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Title: Incorporation of newly accumulated carbon into leaf protein
Author: Collin, Hamish Auld
Awarding Body: University of London
Current Institution: Imperial College London
Date of Award: 1965
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Carbon forms approximately fifty percent of protein and in the growing leaf this carbon may be derived from a number of sources. These possible sources are carbon skeletons of the organic nitrogen imported from the root, sucrose imported from more mature leaves and autonomous assimilate. The contribution by the last source to protein synthesis in the young bean leaf was subsequently examined in the period from leaf unfolding to full expansion. The 2nd T.F. leaf at different stages of expansion was exposed to 01402 for a limited period then, using the 014 in protein, the amounts of protein synthesized from newly assimilated carbon were calculated. The rate of synthesis of this protein was then compared with the rate of synthesis of total protein in the leaf. Newly assimilated carbon appeared to make only a small contribution at early expansion but it increased from a proportion of less than 1 to 10-22% at late expansion. Under high concentration of 01402 this proportion showed a considerable increase suggesting that the rate of protein synthesis, either-nett synthesis or synthesis as calculated from C14 values in protein,was stimulated by a rapid assimilation rate. The ability of imported assimilate to act as a source of carbon for protein synthesis in the young leaf was also investigated. After exposing the let T.F, to 01402 for a short time, then allowing a distribution of assimilate, the C14 in the protein of the 2nd T.F. was measured. Imported assimilate was shown to contribute to protein. synthesis in the young leaf, but the supply of carbon ceased when the young leaf was half expanded and had become independent of the lower leaves. Protein synthesis in the mature leaf was demonstrated by exposing 2nd Tas at all stages of maturity to C1402. During this period from full expansion to senescence, the protein content was either constant or declining. The incorporation of C14 labelled carbon into protein was considered, therefore, to represent protein turnover, which was estimated to be 0.03f0 of the total protein per hour. Further evidence for a turnover in the mature leaf was provided by the change in the C14 in protein of an attached leaf, left intact for a period of four weeks after the assimilation of C1402. In the first 24 hours the C14 in protein increase from less than of the total C14 in the leaf to 6% declined in the succeeding 24 hours.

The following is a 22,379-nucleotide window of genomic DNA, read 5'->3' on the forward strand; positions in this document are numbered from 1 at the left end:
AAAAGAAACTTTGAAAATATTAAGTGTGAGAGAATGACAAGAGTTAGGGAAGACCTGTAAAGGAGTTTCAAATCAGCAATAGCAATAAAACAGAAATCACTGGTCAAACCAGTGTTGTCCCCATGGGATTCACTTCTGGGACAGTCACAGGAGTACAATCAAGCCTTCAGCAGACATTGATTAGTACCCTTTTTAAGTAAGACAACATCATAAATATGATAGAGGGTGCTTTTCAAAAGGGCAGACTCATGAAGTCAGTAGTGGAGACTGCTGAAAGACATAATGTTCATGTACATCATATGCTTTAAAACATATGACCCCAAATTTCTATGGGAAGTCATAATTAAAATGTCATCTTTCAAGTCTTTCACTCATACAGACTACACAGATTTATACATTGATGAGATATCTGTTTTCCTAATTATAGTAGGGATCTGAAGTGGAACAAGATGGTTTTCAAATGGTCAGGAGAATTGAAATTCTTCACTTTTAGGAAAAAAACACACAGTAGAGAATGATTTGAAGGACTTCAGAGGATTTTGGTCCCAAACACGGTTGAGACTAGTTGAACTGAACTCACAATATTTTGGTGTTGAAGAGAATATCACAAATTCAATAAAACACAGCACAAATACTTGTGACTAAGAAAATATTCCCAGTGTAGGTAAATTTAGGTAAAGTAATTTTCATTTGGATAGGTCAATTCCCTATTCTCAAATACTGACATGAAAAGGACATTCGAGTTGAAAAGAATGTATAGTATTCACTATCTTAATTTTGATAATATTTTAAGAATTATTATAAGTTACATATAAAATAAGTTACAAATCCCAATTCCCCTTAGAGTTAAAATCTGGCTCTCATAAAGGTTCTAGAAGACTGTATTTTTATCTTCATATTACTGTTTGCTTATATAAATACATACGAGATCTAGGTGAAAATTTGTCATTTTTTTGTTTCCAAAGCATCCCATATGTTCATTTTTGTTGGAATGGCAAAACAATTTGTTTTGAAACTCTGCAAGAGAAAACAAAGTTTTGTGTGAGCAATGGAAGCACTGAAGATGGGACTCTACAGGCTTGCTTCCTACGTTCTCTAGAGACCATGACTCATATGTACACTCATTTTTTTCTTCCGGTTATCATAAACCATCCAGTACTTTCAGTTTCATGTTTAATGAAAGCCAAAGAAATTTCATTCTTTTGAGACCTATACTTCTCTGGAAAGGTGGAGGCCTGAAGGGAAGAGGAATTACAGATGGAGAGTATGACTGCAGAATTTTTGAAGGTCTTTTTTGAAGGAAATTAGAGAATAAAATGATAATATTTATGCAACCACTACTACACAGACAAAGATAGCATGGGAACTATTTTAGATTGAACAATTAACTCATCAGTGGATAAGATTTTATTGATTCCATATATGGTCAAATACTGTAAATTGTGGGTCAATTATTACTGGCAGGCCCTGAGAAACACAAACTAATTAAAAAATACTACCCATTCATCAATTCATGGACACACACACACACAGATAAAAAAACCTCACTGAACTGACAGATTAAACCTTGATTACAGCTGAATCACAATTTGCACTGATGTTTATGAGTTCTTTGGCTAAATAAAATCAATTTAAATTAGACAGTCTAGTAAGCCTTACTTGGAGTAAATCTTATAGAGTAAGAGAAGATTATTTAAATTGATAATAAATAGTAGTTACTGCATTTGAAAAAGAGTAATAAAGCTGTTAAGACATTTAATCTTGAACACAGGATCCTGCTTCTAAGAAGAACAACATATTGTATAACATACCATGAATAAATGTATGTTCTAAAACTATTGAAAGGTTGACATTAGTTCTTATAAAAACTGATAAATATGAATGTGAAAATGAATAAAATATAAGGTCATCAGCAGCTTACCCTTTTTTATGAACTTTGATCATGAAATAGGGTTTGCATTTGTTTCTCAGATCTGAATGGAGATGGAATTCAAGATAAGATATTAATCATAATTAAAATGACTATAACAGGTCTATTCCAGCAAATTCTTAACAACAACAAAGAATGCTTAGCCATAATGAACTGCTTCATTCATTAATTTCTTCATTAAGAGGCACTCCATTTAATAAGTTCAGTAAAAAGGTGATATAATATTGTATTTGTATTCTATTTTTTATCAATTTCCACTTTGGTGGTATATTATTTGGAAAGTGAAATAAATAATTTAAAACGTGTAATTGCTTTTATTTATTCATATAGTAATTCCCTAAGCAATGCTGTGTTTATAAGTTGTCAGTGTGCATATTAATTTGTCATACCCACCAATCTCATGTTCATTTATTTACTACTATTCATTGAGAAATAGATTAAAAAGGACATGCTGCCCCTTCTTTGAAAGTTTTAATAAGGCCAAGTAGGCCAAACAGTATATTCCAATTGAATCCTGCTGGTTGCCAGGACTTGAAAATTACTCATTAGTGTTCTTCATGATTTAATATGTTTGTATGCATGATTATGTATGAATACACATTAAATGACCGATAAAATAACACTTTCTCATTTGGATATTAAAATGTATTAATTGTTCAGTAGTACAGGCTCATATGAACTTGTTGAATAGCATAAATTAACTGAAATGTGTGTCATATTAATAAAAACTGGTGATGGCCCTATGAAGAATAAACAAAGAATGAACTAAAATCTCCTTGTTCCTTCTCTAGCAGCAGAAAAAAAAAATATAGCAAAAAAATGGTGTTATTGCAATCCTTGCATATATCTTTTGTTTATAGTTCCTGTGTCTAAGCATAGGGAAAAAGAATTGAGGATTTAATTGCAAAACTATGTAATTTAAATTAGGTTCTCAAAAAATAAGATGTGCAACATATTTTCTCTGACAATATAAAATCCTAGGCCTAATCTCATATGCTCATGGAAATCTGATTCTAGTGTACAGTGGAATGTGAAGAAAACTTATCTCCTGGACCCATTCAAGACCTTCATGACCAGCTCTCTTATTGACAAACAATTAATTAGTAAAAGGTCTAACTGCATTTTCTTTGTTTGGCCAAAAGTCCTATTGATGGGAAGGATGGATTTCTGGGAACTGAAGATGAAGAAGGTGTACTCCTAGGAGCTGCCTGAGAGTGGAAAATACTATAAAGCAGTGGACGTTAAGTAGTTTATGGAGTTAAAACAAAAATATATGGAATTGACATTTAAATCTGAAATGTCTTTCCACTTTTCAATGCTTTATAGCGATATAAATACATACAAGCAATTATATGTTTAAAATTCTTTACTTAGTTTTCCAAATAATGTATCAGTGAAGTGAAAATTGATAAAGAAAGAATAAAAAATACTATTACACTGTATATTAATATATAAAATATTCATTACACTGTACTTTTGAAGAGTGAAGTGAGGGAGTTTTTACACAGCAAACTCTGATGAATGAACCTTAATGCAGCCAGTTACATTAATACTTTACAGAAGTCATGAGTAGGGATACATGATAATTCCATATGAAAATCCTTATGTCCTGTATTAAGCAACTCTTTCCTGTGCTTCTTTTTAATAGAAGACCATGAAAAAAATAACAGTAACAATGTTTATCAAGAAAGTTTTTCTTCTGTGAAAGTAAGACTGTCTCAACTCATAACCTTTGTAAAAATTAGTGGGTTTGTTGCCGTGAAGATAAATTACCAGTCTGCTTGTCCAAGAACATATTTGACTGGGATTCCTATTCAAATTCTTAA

Supervisor: Porter, Helen K. Sponsor: Not available
Qualification Name: Thesis (Ph.D.) Qualification Level: Doctoral
EThOS ID:  DOI: Not available